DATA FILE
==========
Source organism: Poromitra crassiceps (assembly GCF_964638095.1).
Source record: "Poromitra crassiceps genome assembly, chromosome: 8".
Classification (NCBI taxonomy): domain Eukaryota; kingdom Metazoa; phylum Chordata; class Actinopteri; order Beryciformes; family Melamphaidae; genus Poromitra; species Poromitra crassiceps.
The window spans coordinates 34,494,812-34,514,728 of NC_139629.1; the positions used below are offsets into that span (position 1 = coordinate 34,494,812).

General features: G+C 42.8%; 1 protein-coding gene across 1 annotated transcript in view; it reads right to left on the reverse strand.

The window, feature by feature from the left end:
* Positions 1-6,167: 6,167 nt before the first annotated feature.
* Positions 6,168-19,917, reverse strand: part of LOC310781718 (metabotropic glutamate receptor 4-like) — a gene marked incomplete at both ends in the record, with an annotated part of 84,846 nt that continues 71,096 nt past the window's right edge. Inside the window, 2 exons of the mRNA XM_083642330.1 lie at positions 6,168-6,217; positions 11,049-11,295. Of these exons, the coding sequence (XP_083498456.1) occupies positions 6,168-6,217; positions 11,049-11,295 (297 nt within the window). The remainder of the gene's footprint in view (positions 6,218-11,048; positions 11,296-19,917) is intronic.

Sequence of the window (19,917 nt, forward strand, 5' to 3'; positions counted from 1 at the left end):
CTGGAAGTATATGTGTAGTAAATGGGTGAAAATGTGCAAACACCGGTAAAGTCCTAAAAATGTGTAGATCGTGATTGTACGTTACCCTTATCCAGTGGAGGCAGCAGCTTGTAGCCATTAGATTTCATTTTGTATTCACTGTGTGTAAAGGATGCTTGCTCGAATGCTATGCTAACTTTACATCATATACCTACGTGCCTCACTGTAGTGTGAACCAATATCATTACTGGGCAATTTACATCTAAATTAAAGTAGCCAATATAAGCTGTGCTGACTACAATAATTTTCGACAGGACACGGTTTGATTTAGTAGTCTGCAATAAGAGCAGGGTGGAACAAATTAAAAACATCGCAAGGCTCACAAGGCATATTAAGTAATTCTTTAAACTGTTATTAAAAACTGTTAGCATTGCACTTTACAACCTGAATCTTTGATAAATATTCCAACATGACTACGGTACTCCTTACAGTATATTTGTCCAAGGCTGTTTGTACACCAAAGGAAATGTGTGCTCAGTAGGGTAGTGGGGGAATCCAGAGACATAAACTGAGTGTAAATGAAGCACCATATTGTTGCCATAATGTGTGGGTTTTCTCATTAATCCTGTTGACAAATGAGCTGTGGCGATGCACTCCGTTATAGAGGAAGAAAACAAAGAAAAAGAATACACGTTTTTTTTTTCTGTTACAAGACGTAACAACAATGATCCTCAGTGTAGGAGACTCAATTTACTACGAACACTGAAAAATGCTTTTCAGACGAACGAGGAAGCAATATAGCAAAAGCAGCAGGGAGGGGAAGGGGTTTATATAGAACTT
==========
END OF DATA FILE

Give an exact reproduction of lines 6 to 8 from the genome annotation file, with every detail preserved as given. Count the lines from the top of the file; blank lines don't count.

The window, feature by feature from the left end:
* Positions 1-6,167: 6,167 nt before the first annotated feature.
* Positions 6,168-19,917, reverse strand: part of LOC310781718 (metabotropic glutamate receptor 4-like) — a gene marked incomplete at both ends in the record, with an annotated part of 84,846 nt that continues 71,096 nt past the window's right edge. Inside the window, 2 exons of the mRNA XM_083642330.1 lie at positions 6,168-6,217; positions 11,049-11,295. Of these exons, the coding sequence (XP_083498456.1) occupies positions 6,168-6,217; positions 11,049-11,295 (297 nt within the window). The remainder of the gene's footprint in view (positions 6,218-11,048; positions 11,296-19,917) is intronic.